Affiliation: University of Southampton
- Possible net harms of breast cancer screening: updated modelling of Forrest reportJames Raftery
Faculty of Medicine, Wessex Institute, University of Southampton, Southampton SO16 7PX, UK
BMJ 343:d7627. 2011..To assess the claim in a Cochrane review that mammographic breast cancer screening could be doing more harm than good by updating the analysis in the Forrest report, which led to screening in the United Kingdom...
- Review of NICE's recommendations, 1999-2005James Raftery
Wessex Institute of Health Research and Development, University of Southampton, Southampton SO16 7PX
BMJ 332:1266-8. 2006
- A simulation to evaluate screening for Helicobacter pylori infection in the prevention of peptic ulcers and gastric cancersRuth Davies
School of Management, University of Southampton, UK
Health Care Manag Sci 5:249-58. 2002..A factorial design analysis showed the sensitivity of key variables. An increase in the opportunistic testing was found significantly to reduce the impact of screening...
- "Flogging dead horses": evaluating when have clinical trials achieved sufficiency and stability? A case study in cardiac rehabilitationLouise Dent
University of Southampton Clinical Trials Unit MP131, University of Southampton, SO16 6YD, UK
Trials 12:83. 2011..Measures of sufficiency and stability may indicate whether this is true.Objectives: To show how evidence accumulated on centre-based versus home-based cardiac rehabilitation, including estimates of sufficiency and stability..
- The CHD challenge: comparing four cost-effectiveness modelsDavid Turner
Wessex Institute University of Southampton, Southampton, UK
Value Health 14:53-60. 2011....
- Assessing the impact of England's National Health Service R&D Health Technology Assessment program using the "payback" approachJames Raftery
School of Medicine, University of Southampton, Southhampton, UK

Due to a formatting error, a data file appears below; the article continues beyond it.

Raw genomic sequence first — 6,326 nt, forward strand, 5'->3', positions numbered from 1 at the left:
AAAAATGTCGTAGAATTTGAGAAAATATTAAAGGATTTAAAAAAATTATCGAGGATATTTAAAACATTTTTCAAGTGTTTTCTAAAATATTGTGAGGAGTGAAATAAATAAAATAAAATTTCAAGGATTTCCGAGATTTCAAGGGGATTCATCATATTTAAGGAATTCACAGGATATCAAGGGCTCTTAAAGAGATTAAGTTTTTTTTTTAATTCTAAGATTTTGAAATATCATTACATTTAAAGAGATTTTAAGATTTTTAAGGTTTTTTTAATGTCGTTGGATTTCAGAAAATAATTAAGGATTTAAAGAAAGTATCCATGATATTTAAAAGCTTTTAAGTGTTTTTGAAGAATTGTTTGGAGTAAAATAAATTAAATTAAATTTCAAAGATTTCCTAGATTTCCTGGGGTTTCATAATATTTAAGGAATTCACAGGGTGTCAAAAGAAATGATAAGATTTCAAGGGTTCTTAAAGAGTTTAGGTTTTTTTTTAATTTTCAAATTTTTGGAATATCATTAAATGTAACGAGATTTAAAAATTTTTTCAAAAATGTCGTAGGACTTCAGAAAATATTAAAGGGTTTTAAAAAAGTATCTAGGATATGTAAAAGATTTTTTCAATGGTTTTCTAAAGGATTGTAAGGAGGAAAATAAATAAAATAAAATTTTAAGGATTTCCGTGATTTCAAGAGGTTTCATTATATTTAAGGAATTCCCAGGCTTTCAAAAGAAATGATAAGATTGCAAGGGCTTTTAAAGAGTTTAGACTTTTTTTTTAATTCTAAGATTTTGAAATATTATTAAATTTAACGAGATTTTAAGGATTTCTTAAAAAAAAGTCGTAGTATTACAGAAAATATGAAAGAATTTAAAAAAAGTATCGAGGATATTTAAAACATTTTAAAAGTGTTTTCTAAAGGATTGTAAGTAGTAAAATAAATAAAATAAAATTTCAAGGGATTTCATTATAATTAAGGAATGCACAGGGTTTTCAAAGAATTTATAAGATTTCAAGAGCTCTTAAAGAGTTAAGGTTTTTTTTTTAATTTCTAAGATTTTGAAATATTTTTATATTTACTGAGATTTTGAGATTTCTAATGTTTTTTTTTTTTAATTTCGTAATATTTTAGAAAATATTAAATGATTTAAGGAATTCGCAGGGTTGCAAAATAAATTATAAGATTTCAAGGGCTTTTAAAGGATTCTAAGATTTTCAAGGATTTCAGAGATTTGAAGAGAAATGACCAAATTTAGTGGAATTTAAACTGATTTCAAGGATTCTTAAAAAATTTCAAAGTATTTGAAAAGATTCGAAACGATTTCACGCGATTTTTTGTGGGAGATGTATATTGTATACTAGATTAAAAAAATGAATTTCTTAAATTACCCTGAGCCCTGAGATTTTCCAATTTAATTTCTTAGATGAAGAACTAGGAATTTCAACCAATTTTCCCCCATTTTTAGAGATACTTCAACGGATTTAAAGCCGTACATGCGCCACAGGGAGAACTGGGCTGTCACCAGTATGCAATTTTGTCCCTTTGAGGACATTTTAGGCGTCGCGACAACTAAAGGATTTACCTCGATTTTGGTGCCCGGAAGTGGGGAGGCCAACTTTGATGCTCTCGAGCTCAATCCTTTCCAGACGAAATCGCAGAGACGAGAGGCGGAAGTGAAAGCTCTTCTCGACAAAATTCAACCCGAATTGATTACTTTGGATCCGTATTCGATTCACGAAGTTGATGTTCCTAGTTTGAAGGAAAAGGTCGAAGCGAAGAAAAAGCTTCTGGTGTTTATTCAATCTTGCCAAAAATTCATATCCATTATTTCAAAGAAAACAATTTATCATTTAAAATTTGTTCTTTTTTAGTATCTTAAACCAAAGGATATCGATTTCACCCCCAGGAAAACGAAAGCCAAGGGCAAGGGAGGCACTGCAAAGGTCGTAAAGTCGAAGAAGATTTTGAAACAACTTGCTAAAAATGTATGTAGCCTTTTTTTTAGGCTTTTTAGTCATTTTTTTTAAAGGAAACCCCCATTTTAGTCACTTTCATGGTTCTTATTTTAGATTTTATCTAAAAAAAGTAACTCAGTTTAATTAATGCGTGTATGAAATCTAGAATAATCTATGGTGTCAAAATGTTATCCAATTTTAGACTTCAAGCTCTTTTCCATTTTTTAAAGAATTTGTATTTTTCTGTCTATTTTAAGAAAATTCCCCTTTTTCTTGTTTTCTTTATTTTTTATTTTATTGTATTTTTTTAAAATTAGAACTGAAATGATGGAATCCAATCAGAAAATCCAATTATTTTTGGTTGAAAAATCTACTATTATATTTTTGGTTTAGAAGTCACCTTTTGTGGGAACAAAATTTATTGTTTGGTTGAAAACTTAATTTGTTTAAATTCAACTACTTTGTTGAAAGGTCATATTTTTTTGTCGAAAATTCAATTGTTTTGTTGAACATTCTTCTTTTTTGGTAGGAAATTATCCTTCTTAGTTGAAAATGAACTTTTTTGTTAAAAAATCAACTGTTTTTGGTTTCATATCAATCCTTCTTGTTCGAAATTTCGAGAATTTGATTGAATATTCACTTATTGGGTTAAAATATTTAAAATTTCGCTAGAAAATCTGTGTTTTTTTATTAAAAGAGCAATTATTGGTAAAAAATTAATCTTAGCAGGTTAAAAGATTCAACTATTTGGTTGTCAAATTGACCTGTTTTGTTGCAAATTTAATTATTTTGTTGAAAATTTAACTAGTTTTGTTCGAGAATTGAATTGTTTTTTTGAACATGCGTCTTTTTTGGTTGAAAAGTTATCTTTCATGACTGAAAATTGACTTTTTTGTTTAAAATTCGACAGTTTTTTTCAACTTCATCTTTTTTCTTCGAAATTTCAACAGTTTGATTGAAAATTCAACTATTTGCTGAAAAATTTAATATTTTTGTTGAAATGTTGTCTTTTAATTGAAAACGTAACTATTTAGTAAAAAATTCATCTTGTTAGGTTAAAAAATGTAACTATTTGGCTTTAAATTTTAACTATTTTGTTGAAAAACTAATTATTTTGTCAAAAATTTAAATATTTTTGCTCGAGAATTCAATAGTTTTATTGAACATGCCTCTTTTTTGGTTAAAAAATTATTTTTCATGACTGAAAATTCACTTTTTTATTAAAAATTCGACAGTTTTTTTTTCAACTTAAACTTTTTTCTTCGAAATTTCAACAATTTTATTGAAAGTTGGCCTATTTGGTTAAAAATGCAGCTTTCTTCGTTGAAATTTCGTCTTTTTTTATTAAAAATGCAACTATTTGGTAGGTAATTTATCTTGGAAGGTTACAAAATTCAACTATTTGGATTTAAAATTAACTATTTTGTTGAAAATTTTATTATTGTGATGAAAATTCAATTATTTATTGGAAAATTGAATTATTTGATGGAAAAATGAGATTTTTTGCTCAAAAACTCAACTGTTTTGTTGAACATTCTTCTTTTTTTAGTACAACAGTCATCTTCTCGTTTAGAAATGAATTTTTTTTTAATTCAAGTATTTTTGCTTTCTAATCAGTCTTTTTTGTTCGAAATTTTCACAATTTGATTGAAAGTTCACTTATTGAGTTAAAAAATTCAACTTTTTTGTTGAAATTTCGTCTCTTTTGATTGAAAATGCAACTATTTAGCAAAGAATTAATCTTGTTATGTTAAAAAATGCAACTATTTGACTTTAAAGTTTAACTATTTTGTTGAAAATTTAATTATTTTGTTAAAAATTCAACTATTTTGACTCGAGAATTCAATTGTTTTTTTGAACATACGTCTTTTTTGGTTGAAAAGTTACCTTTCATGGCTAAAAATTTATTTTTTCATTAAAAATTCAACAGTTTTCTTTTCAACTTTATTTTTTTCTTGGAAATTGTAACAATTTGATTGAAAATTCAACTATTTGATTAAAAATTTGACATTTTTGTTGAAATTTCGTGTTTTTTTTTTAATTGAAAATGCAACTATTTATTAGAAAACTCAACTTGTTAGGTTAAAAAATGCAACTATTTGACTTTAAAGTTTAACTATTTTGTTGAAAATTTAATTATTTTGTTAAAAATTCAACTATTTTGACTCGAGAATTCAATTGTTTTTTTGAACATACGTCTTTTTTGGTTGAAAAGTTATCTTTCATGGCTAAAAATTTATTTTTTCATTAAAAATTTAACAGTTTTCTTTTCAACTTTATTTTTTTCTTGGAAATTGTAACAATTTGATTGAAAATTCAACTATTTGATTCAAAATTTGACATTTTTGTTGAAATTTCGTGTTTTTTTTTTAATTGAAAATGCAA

Int J Technol Assess Health Care 25:1-5. 2009..This study assesses the impact of the English National Health Service (NHS) Health Technology Assessment (HTA) program using the "payback" framework...
- An evaluation of the cost-effectiveness of booklet-based self-management of dizziness in primary care, with and without expert telephone supportLucy Yardley
School of Psychology, University of Southampton, Highfield, Southampton, UK
BMC Ear Nose Throat Disord 9:13. 2009..The aim of this trial is to evaluate two new alternative models of delivery that may be more feasible and cost-effective...
- Paying clinicians to join clinical trials: a review of guidelines and interview study of trialistsJames Raftery
Wessex Institute for Health R and D, School of Medicine, University of Southampton, Southampton, UK
Trials 10:15. 2009..The aims were to review relevant guidelines and to collate and analyse views of clinical trialists on the role of payments and other factors that motivated clinicians to join clinical trials...
- Cost effectiveness of management strategies for urinary tract infections: results from randomised controlled trialDavid Turner
Wessex Institute, University of Southampton, Alpha House, Southampton Science Park, Chilworth, Southampton SO16 7NS
BMJ 340:c346. 2010..To assess the cost effectiveness of different management strategies for urinary tract infections...
- Ranibizumab (Lucentis) versus bevacizumab (Avastin): modelling cost effectivenessJames Raftery
Wessex Institute for Health R and D, Medical School, University of Southampton, Southampton, UK
Br J Ophthalmol 91:1244-6. 2007..Continued unlicensed use of bevacizumab raises ethical, legal and policy questions. Public pressure may be the most potent weapon in persuading Genentech to license bevacizumab for AMD...
- Cost-effectiveness of pharmacological interventions for smoking cessation: a literature review and a decision analytic analysisFujian Song
Department of Public Health and Epidemiology, University of Birmingham, Edgbaston, Birmingham, B15 2TT, UK
Med Decis Making 22:S26-37. 2002..The cost-effectiveness of adding NRT and bupropion SR to advice or counseling for smoking cessation is better than many other accepted health care interventions...